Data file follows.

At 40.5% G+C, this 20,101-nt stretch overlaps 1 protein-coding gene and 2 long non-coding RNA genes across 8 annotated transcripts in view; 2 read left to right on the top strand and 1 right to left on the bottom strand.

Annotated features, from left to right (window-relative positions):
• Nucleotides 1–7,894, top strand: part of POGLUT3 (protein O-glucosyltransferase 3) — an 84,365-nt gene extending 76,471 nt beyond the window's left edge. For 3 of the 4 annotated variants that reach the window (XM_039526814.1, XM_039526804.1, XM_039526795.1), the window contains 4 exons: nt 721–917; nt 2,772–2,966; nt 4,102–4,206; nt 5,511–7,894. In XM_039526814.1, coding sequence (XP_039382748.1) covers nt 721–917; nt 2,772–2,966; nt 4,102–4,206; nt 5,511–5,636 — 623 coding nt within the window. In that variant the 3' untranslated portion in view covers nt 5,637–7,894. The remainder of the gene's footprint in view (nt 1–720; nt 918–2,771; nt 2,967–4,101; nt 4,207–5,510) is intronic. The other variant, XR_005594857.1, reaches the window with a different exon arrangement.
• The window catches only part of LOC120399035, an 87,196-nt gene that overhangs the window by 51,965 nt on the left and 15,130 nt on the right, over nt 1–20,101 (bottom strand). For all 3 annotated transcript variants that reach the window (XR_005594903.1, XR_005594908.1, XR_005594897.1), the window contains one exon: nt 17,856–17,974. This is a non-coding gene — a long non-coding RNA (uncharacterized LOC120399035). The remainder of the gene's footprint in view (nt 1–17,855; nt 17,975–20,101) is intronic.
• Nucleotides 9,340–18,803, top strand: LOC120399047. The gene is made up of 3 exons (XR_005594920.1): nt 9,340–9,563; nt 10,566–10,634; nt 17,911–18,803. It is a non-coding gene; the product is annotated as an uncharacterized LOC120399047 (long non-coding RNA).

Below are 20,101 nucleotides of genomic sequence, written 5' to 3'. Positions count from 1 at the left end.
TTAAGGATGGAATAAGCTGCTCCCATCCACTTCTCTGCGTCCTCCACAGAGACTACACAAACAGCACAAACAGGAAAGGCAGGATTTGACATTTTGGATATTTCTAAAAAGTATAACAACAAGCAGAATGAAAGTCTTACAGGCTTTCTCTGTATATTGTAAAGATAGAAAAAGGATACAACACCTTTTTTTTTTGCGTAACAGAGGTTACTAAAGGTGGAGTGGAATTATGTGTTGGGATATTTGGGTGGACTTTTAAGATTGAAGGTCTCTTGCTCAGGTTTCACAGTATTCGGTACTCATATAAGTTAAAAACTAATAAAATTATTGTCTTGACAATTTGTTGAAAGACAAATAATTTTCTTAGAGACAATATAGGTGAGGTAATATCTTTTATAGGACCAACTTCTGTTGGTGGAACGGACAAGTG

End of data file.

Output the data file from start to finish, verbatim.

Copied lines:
At 40.5% G+C, this 20,101-nt stretch overlaps 1 protein-coding gene and 2 long non-coding RNA genes across 8 annotated transcripts in view; 2 read left to right on the top strand and 1 right to left on the bottom strand.

Annotated features, from left to right (window-relative positions):
• Nucleotides 1–7,894, top strand: part of POGLUT3 (protein O-glucosyltransferase 3) — an 84,365-nt gene extending 76,471 nt beyond the window's left edge. For 3 of the 4 annotated variants that reach the window (XM_039526814.1, XM_039526804.1, XM_039526795.1), the window contains 4 exons: nt 721–917; nt 2,772–2,966; nt 4,102–4,206; nt 5,511–7,894. In XM_039526814.1, coding sequence (XP_039382748.1) covers nt 721–917; nt 2,772–2,966; nt 4,102–4,206; nt 5,511–5,636 — 623 coding nt within the window. In that variant the 3' untranslated portion in view covers nt 5,637–7,894. The remainder of the gene's footprint in view (nt 1–720; nt 918–2,771; nt 2,967–4,101; nt 4,207–5,510) is intronic. The other variant, XR_005594857.1, reaches the window with a different exon arrangement.
• The window catches only part of LOC120399035, an 87,196-nt gene that overhangs the window by 51,965 nt on the left and 15,130 nt on the right, over nt 1–20,101 (bottom strand). For all 3 annotated transcript variants that reach the window (XR_005594903.1, XR_005594908.1, XR_005594897.1), the window contains one exon: nt 17,856–17,974. This is a non-coding gene — a long non-coding RNA (uncharacterized LOC120399035). The remainder of the gene's footprint in view (nt 1–17,855; nt 17,975–20,101) is intronic.
• Nucleotides 9,340–18,803, top strand: LOC120399047. The gene is made up of 3 exons (XR_005594920.1): nt 9,340–9,563; nt 10,566–10,634; nt 17,911–18,803. It is a non-coding gene; the product is annotated as an uncharacterized LOC120399047 (long non-coding RNA).

Below are 20,101 nucleotides of genomic sequence, written 5' to 3'. Positions count from 1 at the left end.
TTAAGGATGGAATAAGCTGCTCCCATCCACTTCTCTGCGTCCTCCACAGAGACTACACAAACAGCACAAACAGGAAAGGCAGGATTTGACATTTTGGATATTTCTAAAAAGTATAACAACAAGCAGAATGAAAGTCTTACAGGCTTTCTCTGTATATTGTAAAGATAGAAAAAGGATACAACACCTTTTTTTTTTGCGTAACAGAGGTTACTAAAGGTGGAGTGGAATTATGTGTTGGGATATTTGGGTGGACTTTTAAGATTGAAGGTCTCTTGCTCAGGTTTCACAGTATTCGGTACTCATATAAGTTAAAAACTAATAAAATTATTGTCTTGACAATTTGTTGAAAGACAAATAATTTTCTTAGAGACAATATAGGTGAGGTAATATCTTTTATAGGACCAACTTCTGTTGGTGGAACGGACAAGTG